Religion and Psychoactive Sacraments:
An Entheogen Chrestomathy
Thomas B. Roberts, Ph.D. and Paula Jo Hruby, Ed.D.
Author Index | Title Index
The Still Point: Reflections on Zen and Christian Mysticism.
Johnston, William. (1970).
New York: Fordham University Press.
xiii + 193 pages.
Contents: Preface, 11
Excerpt(s): In some ways
the word "mysticism" is unfortunate. It is too much
surrounded with an aura of the occult, stemming from its etymological
origin, as though it spoke of something a little esoteric. The
same is true of its Japanese equivalent, shimpi. This also
suggests abnormal psychic experiences; it recalls Aldous Huxley
and the addicts of lysergic acid diethylamide
(LSD). Hence it is not surprising that so many Zen masters reject
it, denying that their exercise is in any way mystical. (page
But if religious experience is so important, it
might be a good idea to stimulate it, and thus arises the use
of drugs as a way to mysticism. The best-known experimenter in
this line is, of course, Aldous Huxley, whose
little book The Doors of Perception told of the inner world
of mystical space that the author had discovered under the influence
of mescalin. A religious adventurer Huxley may have been, but
no one can deny his brilliance as a writer. Anguished man, he
insists, feels an irresistible need to escape, to transcend self,
to get away from the drab world; and of all the possible ways
of achieving this transcendence, mescalin, which induces mystical
experience, is the least innocuous and most successful. ("All
I am suggesting is that the mescalin experience
is what Catholic theologians call `a gratuitous gift,' not necessary
to salvation but potentially helpful and to be accepted thankfully
if made available.") The some times tragic subsequent history
of mescalin need not occupy us here. Some years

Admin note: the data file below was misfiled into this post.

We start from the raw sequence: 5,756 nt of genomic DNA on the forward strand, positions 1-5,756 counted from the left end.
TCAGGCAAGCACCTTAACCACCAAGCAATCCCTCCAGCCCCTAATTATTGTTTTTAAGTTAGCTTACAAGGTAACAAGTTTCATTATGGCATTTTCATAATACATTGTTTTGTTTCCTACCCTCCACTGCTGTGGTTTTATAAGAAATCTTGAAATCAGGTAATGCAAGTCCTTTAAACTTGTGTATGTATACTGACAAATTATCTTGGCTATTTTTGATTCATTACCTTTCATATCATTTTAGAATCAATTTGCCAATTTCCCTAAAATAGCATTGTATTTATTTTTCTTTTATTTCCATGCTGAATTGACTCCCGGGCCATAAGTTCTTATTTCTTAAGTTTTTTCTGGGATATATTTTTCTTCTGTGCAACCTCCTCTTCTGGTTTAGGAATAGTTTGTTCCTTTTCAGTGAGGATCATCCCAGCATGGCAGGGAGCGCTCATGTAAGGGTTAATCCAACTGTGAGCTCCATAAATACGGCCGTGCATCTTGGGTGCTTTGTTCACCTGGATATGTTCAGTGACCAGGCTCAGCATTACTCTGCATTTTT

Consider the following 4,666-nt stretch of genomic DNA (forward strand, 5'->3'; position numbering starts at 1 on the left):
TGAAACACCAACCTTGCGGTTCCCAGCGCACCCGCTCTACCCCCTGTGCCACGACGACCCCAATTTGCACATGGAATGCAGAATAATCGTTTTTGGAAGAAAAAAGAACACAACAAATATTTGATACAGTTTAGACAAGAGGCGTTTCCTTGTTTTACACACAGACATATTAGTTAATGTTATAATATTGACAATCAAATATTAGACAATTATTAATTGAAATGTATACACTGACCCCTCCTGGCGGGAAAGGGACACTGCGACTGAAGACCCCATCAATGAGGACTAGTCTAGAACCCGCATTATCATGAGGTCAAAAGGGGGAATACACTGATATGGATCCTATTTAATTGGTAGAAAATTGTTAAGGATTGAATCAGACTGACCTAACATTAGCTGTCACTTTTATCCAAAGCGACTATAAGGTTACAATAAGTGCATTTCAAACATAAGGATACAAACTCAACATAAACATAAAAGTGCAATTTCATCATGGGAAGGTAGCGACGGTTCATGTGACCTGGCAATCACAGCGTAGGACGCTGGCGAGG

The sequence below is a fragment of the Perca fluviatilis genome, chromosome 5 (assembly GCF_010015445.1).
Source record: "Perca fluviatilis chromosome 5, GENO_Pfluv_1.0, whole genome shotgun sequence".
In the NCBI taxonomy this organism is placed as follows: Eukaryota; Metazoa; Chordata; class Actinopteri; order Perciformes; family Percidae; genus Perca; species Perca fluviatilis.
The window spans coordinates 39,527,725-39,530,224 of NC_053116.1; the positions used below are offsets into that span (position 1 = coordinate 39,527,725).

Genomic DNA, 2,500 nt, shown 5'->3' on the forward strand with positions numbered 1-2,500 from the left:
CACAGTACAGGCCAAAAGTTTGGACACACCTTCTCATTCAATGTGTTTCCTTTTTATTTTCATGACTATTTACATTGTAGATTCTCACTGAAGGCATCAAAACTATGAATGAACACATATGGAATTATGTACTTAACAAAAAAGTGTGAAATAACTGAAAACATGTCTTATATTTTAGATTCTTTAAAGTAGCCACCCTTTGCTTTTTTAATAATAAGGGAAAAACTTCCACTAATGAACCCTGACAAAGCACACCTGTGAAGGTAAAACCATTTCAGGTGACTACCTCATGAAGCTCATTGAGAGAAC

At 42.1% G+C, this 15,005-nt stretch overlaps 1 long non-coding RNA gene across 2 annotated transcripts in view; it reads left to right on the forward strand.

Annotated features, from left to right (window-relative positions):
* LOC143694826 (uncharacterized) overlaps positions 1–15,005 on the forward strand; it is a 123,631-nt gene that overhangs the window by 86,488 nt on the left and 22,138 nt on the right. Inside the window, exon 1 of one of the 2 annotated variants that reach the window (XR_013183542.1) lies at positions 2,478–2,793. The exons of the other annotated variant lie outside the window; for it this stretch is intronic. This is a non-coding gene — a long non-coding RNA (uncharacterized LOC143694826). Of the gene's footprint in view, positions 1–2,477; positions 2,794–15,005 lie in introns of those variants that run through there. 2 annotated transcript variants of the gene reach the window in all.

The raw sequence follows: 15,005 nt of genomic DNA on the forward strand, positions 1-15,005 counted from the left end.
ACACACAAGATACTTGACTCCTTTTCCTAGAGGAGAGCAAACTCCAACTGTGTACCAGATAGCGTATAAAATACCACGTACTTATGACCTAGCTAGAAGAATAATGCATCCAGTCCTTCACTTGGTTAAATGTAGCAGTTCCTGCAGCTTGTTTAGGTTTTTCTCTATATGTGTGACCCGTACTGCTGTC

ago, while visiting a Zen monastery far out in the countryside
at the foot of Mount Fuji, I was astonished to hear the good Roshi
refer to an article about "instant Zen" in Time,
where it was indicted that LSD might be a short-cut to satori.
The monk smiled good-humoredly. He neither affirmed nor denied.
But his smile bespoke what was in his heart. (page 134)
First of all, philosophical. I have expressed my
opinion that the best philosophical definition is the Thomistic
"simple intuition of the truth." This covers Christian
mysticism, Hellenic and Neoplatonic contemplation, and Zen. All
these can, I think, be truly said to culminate in an intuitive
grasp of the truth which becomes increasingly "simple"
in proportion as duality (particularly subject-object duality)
is lost in an experience of unity. But can this definition cover
experiments like Huxley's? Here I would say no-if the subject,
far from seeking truth, is trying to escape from it. And Aldous
Huxley avowedly is doing just this.
Then from the theological aspect. I have referred
to the Thomistic contention that faith in, and love for, God in
Christ enlightens the mind with high wisdom. In other words, what
is special to Christian mysticism, both in its initial and final
stages, is precisely this sapiential and unitive love. Such a
way of speaking is, I believe, eminently suitable, and the Zen
Roshi would readily agree that their exercise does not fit into
As for the drugs, if they do not induce mysticism
in the philosophical sense, a fortiori, they have nothing to do
Thirdly, there is the phenomenological aspect. Here
the description of William James remains, I believe, substantially
accurate and acceptable. Perhaps it is most significant in pointing
out that mysticism plunges downward, opening up a new and deep
level of the psyche untouched by discursive thinking and reasoning.
And again, while admitting that it covers both the Zen and Christian
experience, we might ask if a similar psychological condition
is induced by the mescalin experiment of Huxley.
It seems true, indeed that certain drugs can touch
the same level of psychic life as does mysticism, accentuating
the same faculties and enabling one to see into the essence of
things in a way similar to Zen. Indeed, James himself indicates
that "the drunken consciousness is one bit of the mystic
And yet I would be reluctant to call such experiences
mystical, even in the phenomenological sense. The reason is that
the true mystical descent to the core of one's being is always
accompanied by progress in moral virtue and in psychic maturity,
and effects a reform or conversion or whatever it may be. In Christian
mysticism it has always been the moral norm, formulated in the
so-called " Rules
for the Discernment of Spirits," that determines the validity
of mystical experiences. But in the use of drugs no such moral
change is evident: Aldous Huxley himself
made no such claim to have grown in virtue after swallowing mescalin.
There is as yet no evidence for the existence of a drug that effects
the detachment and the serenity resulting from silent meditation.
And all this indicates a profound difference between the experiences.
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Compilation copyright © 1995 2001 CSP